Secret translocation to help save tree species

A species of Gondwana era tree is being translocated for the first time, with 20 seedlings being planted across four secret sites in a NSW Government initiative to save the species.

Nightcap oak (Eidothea hardeniana)

Minister for Environment James Griffin said the endangered Nightcap Oak tree is only found in one region and was severely affected by the 2019–20 bushfires.

‘The plight of the Nightcap Oak tree is similar to that of the Wollemi Pine, but it’s the lesser known of the two,’ Mr Griffin said.

‘This species was only discovered in the year 2000, but its origins can be traced back 40 million years to the Gondwana era.

‘The population of Nightcap Oaks north-east of Lismore is the only known population in the wild, and during the recent bushfires, about 20 per cent of the existing trees were destroyed or impacted.

‘Thankfully more than 500 seeds were able to be collected for propagation in a specialist nursery, but they’re notoriously difficult and slow to grow.’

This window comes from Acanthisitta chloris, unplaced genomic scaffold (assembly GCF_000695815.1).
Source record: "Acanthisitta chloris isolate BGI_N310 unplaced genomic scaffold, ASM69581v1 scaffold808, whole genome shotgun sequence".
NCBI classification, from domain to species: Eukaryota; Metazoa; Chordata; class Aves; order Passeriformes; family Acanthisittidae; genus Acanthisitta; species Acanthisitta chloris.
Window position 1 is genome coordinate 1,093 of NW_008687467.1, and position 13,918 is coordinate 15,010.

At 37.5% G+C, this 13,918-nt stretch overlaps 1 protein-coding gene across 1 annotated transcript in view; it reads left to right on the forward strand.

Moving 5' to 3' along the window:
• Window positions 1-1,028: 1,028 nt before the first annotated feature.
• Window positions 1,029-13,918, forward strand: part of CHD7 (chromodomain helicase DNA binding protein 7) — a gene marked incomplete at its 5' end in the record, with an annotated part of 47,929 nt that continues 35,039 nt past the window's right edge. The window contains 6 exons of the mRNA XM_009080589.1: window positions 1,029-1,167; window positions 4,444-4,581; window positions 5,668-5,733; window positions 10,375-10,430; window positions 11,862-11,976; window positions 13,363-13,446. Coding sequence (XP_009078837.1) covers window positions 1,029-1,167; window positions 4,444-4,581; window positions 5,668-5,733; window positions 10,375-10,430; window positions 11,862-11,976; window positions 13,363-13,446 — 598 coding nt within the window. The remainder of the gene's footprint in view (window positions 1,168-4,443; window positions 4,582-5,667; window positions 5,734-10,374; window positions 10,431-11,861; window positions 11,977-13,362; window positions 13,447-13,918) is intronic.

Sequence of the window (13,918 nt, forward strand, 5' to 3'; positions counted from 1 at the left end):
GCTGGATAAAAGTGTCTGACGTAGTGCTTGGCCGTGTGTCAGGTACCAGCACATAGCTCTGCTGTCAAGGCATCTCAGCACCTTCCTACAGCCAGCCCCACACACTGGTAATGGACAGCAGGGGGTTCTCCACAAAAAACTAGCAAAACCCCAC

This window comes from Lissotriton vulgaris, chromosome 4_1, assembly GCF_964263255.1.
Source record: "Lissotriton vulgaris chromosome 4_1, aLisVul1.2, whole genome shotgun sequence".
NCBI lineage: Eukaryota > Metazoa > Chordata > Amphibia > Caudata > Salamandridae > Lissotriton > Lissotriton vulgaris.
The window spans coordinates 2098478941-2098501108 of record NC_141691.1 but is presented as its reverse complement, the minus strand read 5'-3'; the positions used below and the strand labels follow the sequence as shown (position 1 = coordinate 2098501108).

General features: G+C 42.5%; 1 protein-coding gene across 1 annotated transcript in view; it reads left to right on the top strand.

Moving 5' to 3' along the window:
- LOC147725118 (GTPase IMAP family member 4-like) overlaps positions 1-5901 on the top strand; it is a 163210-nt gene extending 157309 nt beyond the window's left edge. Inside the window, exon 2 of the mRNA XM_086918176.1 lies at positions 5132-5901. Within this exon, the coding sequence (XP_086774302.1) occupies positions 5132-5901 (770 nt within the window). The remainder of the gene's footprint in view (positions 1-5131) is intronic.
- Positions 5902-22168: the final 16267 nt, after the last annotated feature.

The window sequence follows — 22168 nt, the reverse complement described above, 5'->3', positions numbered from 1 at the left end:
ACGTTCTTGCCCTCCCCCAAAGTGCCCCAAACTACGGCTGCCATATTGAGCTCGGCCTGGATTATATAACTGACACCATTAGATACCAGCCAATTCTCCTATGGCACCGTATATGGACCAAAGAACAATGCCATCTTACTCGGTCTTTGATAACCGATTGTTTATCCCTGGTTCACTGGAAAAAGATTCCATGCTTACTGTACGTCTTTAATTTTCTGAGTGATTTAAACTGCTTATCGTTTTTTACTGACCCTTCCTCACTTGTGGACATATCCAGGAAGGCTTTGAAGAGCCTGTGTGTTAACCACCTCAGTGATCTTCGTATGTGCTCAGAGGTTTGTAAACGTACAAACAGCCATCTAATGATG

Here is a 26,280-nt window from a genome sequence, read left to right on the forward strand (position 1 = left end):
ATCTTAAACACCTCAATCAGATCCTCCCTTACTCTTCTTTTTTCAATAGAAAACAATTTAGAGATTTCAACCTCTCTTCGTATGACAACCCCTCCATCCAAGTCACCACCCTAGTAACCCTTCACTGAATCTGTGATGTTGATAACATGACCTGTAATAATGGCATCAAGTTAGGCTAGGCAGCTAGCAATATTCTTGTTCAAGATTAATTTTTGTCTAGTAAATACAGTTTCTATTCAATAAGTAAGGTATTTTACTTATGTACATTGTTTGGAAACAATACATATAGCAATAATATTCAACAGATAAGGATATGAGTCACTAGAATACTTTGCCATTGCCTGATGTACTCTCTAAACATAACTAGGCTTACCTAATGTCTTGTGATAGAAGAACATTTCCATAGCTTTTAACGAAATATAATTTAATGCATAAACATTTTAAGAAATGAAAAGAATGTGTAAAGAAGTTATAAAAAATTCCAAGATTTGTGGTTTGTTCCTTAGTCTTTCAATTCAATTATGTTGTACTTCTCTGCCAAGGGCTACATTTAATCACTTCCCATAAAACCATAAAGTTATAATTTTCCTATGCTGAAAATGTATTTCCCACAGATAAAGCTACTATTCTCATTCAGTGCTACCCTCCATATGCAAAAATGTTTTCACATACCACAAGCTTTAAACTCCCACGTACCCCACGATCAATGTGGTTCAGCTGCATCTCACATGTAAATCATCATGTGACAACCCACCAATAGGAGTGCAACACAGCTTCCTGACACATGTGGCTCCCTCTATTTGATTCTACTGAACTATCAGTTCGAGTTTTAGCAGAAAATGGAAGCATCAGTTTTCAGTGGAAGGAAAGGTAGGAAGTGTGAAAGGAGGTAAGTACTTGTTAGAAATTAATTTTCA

Since the collection, 50 seedlings have been successfully grown and 20 of these will be translocated to four secret sites in the Nightcap and nearby Mount Jerusalem national parks on the NSW North Coast with the rest being planted in coming months.

NSW Government Saving our Species officers and the Australian Botanic Gardens Mount Annan species experts identified the sites based on their long-term climate resilience.

‘This conservation program demonstrates the NSW Government’s commitment to protecting our threatened species for future generations,’ Mr Griffin said.

‘The Nightcap Oak is the ancient rainforest equivalent of the Wollemi Pine in terms of evolutionary significance, and it’s yet another great example of a critical species that we’re helping to bring back from the brink.’

The program is part of the NSW Government’s Saving our Species program, which is backed by a $175 million commitment over 10 years.

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